NABSA Releases GBFS Guidance for Municipalities

Modeled after the widely used General Transit Feed Specification (GTFS), General Bikeshare Feed Specification (GBFS) defines a common format to share the real-time status of a shared mobility system. The purpose of a data specification is to enable the exchange of information between multiple parties in a way that ensures that all parties agree on what the information represents. You can think of it like a dictionary, where each term has a definition and a set of rules for how it can be used. The GBFS format allows mobility data to be used by a range of software applications for trip planning, research, analysis, visualization, and regulation. This publicly available data allows regulators, researchers, and community members to gain insights that have helped municipalities meet their goals. GBFS data is also used by trip planning applications to present shared mobility services to travelers.

In 2019, NABSA partnered with MobilityData to convene the first annual GBFS Developers Workshop. This event brought together public, private, and nonprofit sector data specialists and GBFS stakeholders to dig into key issues to move the specification forward. One of the many outcomes from this event was an identified need for municipal staff to have more guidance about what GBFS is and how to best engage with it. This need, coupled with questions NABSA receives from municipal shared micromobility members and stakeholders, provided the impetus and foundational input that led to the year-long development of our new guidance document, Data Good Practices for Municipalities: Understanding the General Bikeshare Feed Specification. Here’s a bit about what you can find inside:

Definition of GBFS
The document begins by addressing the increasing number of questions municipal staff tasked with overseeing the public right-of-way and managing shared micromobility are facing: What is GBFS? Why should I use it? How do I use GBFS? What is the difference between MDS and GBFS? The guidance document provides municipalities with foundational knowledge about GBFS and how to use it, explains the difference between GBFS and MDS, introduces the benefits of the new vehicle_id rotation requirement in GBFS version 2.0, as well as offering additional contextual information.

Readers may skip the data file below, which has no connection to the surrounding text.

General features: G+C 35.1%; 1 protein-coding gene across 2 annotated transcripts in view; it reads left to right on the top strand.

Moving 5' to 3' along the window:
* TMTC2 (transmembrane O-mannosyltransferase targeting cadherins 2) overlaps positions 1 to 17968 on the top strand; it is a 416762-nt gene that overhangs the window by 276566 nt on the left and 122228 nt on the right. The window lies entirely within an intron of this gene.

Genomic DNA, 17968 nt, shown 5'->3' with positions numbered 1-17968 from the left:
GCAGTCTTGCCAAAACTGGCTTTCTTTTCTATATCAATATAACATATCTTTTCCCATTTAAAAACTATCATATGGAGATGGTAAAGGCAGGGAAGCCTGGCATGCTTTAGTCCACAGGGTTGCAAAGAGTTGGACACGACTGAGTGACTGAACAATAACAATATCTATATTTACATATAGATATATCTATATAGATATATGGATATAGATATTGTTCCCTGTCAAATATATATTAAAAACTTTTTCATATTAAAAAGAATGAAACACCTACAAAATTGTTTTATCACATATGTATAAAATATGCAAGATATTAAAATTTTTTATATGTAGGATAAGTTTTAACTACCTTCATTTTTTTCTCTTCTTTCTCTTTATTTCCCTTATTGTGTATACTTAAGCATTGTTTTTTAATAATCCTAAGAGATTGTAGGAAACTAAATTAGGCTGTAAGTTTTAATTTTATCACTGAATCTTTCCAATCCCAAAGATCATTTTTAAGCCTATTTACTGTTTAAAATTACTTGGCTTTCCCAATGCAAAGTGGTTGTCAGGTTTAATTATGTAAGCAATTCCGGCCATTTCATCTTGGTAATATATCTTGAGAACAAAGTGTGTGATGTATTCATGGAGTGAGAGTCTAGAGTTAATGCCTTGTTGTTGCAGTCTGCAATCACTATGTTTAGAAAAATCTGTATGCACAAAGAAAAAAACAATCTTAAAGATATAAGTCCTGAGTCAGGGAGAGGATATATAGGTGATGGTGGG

The success of GBFS relies heavily on how it is implemented. We provide a list of recommended good practices to ensure the most effective use of the specification. Recommendations include requiring GBFS feeds to be publically accessible and do not require authentication and several others.

Additional Resources
We encourage municipalities to further their GBFS education by directly participating in the governance and enhancement of the specification through the GBFS Repository on Github. Additionally, we provide a list of resources about mobility data sharing, user privacy, and managing mobility data.

NABSA has long advocated for the use of open data in the shared micromobility industry. In 2015, NABSA spearheaded the development of GBFS Version 1. The design provided real-time bikeshare system statuses that allow users to better plan trips. In 2019, NABSA selected MobilityData to become the technical steward for the GBFS community, which involved improving the specification and its governance to meet evolving industry needs. NABSA and MobilityData continue to partner on the effort. GBFS Version 2.0 was released in March 2020 and Version 2.1-RC2, which supports dockless and hybrid systems and more extensive pricing representation, was released in October 2020.

As the use of open data evolves, so too will best practices. You can learn more about NABSA’s work with GBFS and open data at